Dissident Dispatches is about Christian theology. It also gives voice to the ethno-patriotic concerns now fuelling the growth of the secular Alt-Right movement. Both reject the ongoing spiritual degeneration and concomitant demographic displacement of every white European ethno-nation.
The author, Andrew Fraser, has studied and taught history and law at leading universities in Canada, the United States, and Australia. He was born a British subject when people of British stock still counted as one of Canada’s two “founding races”. Indeed, at that time, there was no such thing as a “Canadian citizen”.
A “late loyalist” in his own personal development, Fraser deplores the ethno-masochistic eagerness with which far-too-many other WASPs still spit upon the graves of their ancestors.
He recognizes, however, that it is not enough to mourn the loss of once-secure and legitimate ethno-religious identities. Nor will politics alone save us. Dissident Dispatches outlines the fundamental elements of the Christian ethno-theology sorely needed by the Alt-Right if it is to halt, much less reverse, the rising tide of colour.
Dissident Dispatches identifies the main currents in modern Christian theology responsible for the moral and spiritual collapse of both the Anglican Church and Christendom more generally.
Given the rusted-on secularism of the Alt-Right, the book offers a critical comparative analysis of the major alternatives to a Christian ethno-theology; namely, the political theology of popular sovereignty and the cornucopian civil religion of perpetual progress.
Across a wide range of issues in systematic and practical theology, in bible studies and church history, the essays collected here provide the basic ingredients for the counter-revolutionary theology of Christian nationhood needed in contemporary debates with Christian universalists and disingenuous white liberals.
The book counters the Christophobia endemic among neo-pagan white nationalists with an intellectually respectable Christian apologetic as well as a biblical hermeneutic informed by both “kinism” (aka covenantal creationism) and “preterism” (aka covenant eschatology).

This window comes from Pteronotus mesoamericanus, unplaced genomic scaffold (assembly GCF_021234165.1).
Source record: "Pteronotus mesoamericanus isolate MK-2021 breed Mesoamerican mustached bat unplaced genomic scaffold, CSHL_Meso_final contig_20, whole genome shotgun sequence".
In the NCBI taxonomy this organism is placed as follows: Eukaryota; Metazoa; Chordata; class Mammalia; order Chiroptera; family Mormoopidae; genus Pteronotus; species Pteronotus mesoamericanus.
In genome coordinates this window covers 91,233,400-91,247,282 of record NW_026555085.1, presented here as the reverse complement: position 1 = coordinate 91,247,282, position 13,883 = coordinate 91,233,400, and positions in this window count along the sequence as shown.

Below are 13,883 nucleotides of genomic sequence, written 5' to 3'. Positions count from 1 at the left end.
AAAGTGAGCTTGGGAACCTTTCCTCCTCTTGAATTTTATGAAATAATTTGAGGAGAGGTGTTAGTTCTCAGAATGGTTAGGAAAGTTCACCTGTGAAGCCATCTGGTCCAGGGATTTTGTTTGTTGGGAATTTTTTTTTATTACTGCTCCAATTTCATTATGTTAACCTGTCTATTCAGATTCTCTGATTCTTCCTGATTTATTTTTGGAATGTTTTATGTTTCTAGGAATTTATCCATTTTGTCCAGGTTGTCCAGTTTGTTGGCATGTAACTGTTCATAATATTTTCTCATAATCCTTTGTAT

But Dissident Dispatches is more than a theological treatise. It is also a personal memoir.
The author, Andrew Fraser, is a racially aware, former law professor who became a theology student at a divinity school in suburban Sydney, Australia. He discovered there a multiracial college community of professedly Christian teachers and students promoting the postmodern cult of the “Other”. There, to be Christian is to celebrate the fact that Australia, Canada, the United States, even England, are no longer “Anglo-Saxon countries”.
Following in the author’s footsteps from one class to another, the book provides insight into the academic and personal problems likely to face pro-white students engaging in politically-incorrect speech or behaviour in a divinity school anywhere in the white, English-speaking world.
The author has considerable personal experience on the receiving end of politically correct thought policing. Early on, Dissident Dispatches explores the background to the one-year suspension meted out to the author for “offending” faculty members and/or female and ethnic students by the allegedly racist, sexist, and anti-Semitic remarks made by him in classes and seminars.
Dissident Dispatches is the unplanned product of the culture shock experienced on all sides when an Alt-Right senior citizen cum cultural warrior decides to rattle his politically-correct bars by going to a theological college run by a church often confused with the Communist Party at prayer.